Vote 2023: Ganim fighting for political future against former aide

Tuesday is Primary Day in more than two dozen communities across Connecticut, where Democrats and Republicans will pick their candidates for the November ballot.

John Craven

Sep 11, 2023, 9:56 PM

Updated 316 days ago


Tuesday is Primary Day in more than two dozen communities across Connecticut, where Democrats and Republicans will pick their candidates for the November ballot.
In Bridgeport – where the Democratic primary almost always decides the eventual winner – Mayor Joe Ganim is fighting for his political future against a one-time political aide.
Ganim spent Primary Eve cutting the ribbon on a new Starbucks. He said Bridgeport is a comeback story that’s just beginning.
“In just the last three days, we had M&T Bank make a major commitment to the East End of the city of Bridgeport,” the mayor said. “We had a $40 million announcement of the Fillmore brand of venue coming to Bridgeport – $40 million private investment.
Ganim knows a lot about comebacks. Voters gave him a second chance in 2015, after serving seven years in prison for corruption. Ganim said he’s made the most of the last two terms.
“Holding the line on taxes and seeing our waterfront grow,” he said. “These are the things we want to stay committed to.”
Ganim's challenger is John Gomes, his one-time aide. Instead of running as an outsider, Gomes said he's an insider who can run the city more efficiently.
“I have intimate knowledge of inside municipal government and how it needs to be operated at 100% capacity,” he said Monday.
Despite the infusion of investment, Bridgeport still struggles with high crime, under-funded schools and squabbling among city leaders.
“Money is always an issue, but I think the fundamental problem is management,” said Gomes.
Bridgeport also has a history of questionable absentee ballots. The last mayor’s race led to a month-long trial.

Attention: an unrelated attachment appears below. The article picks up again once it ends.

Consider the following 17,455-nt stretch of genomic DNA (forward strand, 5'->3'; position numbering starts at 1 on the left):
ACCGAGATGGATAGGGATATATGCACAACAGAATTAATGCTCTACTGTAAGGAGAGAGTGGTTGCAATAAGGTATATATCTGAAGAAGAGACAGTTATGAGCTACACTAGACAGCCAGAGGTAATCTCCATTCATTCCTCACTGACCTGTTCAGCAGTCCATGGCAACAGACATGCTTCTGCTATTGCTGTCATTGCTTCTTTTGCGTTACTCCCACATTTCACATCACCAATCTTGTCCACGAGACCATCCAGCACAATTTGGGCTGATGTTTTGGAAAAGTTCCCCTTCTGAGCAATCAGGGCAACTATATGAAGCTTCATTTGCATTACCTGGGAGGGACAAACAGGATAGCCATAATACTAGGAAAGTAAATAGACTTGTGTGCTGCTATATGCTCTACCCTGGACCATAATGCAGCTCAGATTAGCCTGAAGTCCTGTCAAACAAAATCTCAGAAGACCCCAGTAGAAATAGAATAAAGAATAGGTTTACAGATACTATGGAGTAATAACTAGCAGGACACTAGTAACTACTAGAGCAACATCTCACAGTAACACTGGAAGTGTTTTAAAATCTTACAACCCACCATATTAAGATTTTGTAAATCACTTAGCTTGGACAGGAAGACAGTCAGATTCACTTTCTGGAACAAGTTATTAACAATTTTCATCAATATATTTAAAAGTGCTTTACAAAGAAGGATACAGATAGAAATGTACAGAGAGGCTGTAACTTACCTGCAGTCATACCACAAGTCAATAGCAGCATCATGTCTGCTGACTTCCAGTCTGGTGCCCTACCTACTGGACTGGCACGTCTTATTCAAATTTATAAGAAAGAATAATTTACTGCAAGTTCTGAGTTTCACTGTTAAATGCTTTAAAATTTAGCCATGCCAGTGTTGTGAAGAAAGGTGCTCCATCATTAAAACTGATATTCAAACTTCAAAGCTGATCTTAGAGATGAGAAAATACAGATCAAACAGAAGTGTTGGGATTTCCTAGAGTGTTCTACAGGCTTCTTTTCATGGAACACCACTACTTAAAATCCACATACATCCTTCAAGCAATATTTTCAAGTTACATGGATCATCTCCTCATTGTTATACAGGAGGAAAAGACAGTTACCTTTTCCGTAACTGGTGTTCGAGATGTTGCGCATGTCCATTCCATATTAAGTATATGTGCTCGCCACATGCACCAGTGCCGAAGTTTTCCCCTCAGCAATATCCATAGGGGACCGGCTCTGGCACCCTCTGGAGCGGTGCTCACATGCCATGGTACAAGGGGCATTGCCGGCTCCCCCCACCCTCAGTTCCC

Ganim barely won the 2019 Democratic primary against state Sen. Marilyn Moore, after taking a lopsided share of mail-in votes. A judge ruled that absentee ballot abuse clearly occurred, but the impact was not enough to change the outcome of Ganim's 270 vote win.
“The plaintiffs were successful in identifying very serious election law violations, but the heat of this evidence was not hot enough to vacate the entire primary,” Judge Barry Stevens said.
The Connecticut Supreme Court upheld Stevens’ ruling hours before the general election, paving the way for Ganim’s win. But now, state prosecutors are considering potential criminal charges for three people connected to the mayor’s campaign, including city council member Alfredo Castillo.
One longtime political operative believes charges are unlikely.
“No one's been charged in this case, right? At all,” said Lennie Grimaldi, a former Ganim campaign manager who now runs the blog Only In Bridgeport. “And I highly doubt somebody will be charged, you know, after four years, because memories fade.”
Both sides want state election officials to keep an eye on their opponent for any questionable tactics.
“If that happens, or you hear of anyone acting like that, to report it to authorities immediately,” said Ganim.
For his part, Gomes asked the Connecticut Secretary of the State to provide election monitors at every polling place on Tuesday.
“One of the first things is to educate the voters of Bridgeport,” he said, “to make sure they're not intimidated, bullied, and they're not harassed.”
An SOTS spokesperson said the office no longer has statutory authority to send election monitors, as they did in 2021.
“Throughout the state, we will have attorneys on call as designees of our office to respond to any issues that may arise,” said spokesperson Tara Chozet.
Whoever wins on Tuesday will be the official Democratic candidate for mayor, a huge advantage in deep-blue Bridgeport. But both Ganim and Gomes have secured back-up lines on the November general election ballot, along with fellow Democrat Lamond Daniels.
Moore failed to collect enough signatures to get on either ballot. The Working Families Party also declined to endorse her, or anyone else, this year.
New Haven and Hartford are also holding closely-watched Democratic primaries. Republicans will pick candidates in Derby, Brookfield and West Haven – closely watched after a city employee was convicted of stealing $1 million in COVID relief funds.
Polls are open Tuesday from 6 a.m. until 8 p.m.

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